'I’m interested in depicting different manifestations of photographic imagery: how photography is employed in relation to everyday objects such as magazines, record sleeves, posters, etc., and how these mass-circulated things can absorb - and illuminate - our own narratives. I don’t really think of my work as a form of appropriation, as the original nature of the things I document remains largely evident in my photographs. ' A. Collier
Set squarely upon a neutral black background, a vintage photography manual bristles with Post-It notes. Its cover gleams with the promise of technical apparatus: camera, lenses, flash and film are arranged in an attractive still life, and the title Photography is emblazoned confidently above. Working with objects she discovers at flea markets or on eBay, Anne Collier stages subtle critiques of the photographic image, particularly its role as an extension of the male gaze and its foundational importance to popular culture at large. The present work presents the photography manual as a treasured artefact, something that has been studied in order to master a craft: the monochrome cover with its bold font gestures towards impregnable masculinity, while the Post-It notes’ neon pinks and pastels perhaps imply a feminine intrusion. While the 1970s saw the ascendancy of photography as a personal hobby, the burgeoning industry’s advertisements often made objectifying use of women to sell equipment to men. Collier’s work interrogates this imbalance of power – her tactics have included reimagining famed female photographic subjects such as Marilyn Monroe, placing the camera in their hands. Restaging the mechanics of looking, Collier exposes the photograph as an instrument of authority and control, and an engine of fiction as much as of detached truth.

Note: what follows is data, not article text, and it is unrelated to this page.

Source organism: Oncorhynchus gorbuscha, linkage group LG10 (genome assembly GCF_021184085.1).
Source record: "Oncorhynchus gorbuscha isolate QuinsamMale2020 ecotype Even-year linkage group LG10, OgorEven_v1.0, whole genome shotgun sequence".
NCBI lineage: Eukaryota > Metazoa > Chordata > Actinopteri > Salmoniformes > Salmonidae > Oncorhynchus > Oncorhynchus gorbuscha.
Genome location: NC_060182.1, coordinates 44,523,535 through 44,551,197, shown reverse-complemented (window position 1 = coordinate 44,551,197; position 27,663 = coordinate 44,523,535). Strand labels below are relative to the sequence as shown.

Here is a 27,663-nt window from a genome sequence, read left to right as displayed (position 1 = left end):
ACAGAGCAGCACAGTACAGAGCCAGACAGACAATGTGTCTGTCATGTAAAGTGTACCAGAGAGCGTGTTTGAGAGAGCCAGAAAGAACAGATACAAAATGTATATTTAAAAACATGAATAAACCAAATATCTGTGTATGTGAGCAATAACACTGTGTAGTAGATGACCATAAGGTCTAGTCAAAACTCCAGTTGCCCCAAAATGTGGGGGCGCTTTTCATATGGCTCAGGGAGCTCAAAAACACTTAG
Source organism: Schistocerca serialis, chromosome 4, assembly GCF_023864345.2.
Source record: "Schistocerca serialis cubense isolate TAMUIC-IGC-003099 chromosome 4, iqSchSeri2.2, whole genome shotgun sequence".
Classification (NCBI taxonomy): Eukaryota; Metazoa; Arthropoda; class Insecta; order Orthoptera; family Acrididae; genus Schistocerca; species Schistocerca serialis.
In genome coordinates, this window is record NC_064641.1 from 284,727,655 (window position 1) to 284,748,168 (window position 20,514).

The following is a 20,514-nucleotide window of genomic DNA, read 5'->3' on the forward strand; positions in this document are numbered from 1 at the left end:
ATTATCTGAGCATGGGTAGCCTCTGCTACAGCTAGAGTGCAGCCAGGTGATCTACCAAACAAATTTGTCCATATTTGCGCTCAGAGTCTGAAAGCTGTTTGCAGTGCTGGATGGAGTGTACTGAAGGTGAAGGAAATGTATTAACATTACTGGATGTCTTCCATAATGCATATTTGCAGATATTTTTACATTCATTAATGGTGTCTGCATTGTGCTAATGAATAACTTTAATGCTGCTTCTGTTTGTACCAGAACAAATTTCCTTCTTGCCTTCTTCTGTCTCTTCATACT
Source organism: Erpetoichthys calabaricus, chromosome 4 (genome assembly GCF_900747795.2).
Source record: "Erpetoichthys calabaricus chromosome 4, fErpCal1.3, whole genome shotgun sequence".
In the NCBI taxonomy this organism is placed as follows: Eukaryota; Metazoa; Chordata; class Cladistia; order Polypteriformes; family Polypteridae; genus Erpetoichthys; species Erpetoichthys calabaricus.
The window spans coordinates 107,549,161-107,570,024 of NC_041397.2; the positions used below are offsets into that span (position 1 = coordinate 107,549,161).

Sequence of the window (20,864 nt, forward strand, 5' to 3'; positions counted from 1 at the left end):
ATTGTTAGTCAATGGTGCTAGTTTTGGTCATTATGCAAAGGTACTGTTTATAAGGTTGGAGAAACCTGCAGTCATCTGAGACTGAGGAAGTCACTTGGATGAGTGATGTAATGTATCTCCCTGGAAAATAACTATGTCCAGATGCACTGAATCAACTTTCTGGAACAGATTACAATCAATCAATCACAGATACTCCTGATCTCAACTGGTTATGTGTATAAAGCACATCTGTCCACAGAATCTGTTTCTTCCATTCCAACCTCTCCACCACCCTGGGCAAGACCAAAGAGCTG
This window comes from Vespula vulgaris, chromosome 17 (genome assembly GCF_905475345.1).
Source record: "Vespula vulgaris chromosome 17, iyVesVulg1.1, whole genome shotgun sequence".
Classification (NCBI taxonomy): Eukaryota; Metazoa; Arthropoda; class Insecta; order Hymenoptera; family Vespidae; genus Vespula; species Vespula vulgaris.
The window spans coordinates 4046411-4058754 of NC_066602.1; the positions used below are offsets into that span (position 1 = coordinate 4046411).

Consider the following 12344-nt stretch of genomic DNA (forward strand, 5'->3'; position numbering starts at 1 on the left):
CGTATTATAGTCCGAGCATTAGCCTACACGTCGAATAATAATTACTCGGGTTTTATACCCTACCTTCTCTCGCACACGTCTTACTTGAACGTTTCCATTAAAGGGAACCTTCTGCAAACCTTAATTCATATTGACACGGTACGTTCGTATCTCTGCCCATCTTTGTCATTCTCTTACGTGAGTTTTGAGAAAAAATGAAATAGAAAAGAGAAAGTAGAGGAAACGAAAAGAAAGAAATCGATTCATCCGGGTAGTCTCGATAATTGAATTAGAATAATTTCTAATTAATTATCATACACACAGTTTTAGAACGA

The work of the Pictures Generation is also an important influence. As the artist explains, ‘their work – that is the work of artists such as Cindy Sherman, Richard Prince, Louise Lawler, Laurie Simmons, etc. – was effectively the first contemporary art that I was aware of. I understand their work as a generational reaction to the social and political landscape of the late 1970s and early 1980s. I was, and remain, influenced by their work. It is hard to imagine making any kind of photographic image now without negotiating their work and its legacy’ (A. Collier, quoted in A. Farquharson, ‘Interview with Anne Collier,’ Nottingham Contemporary, 2011 http://www.nottinghamcontemporary.org/art/anne-collier [accessed 1 September 2016]). Indeed, the intelligent appropriative mode of the Pictures Generation can be clearly felt in Collier’s work, which explores the tension between her ostensibly forensic and ‘objective’ approach and the subjective, even emotive, conceptualism of her works. In Photography (2009), she forces us to reassess photography, and slyly recalibrates our very ways of seeing. ‘Photography, by its nature, encourages various forms of framing – whether it’s in the camera’s viewfinder, the format of the film used, or the dimensions of the subsequent print, you are constantly made aware of how a photograph edits things. The studio is increasingly present in my work as a kind of stage where objects are presented and documented … I’m interested in the apparent neutrality of these kinds of spaces, which include the monochromatic backdrops I also use in my work. Like the white cube gallery space, these visual devices serve to distance individual objects from their original circumstances or context, creating a space that is somehow both specific and ambiguous’ (A. Collier, quoted in A. Farquharson, ‘Interview with Anne Collier,’ Nottingham Contemporary, 2011 http://www.nottinghamcontemporary.org/art/anne-collier [accessed 1 September 2016]).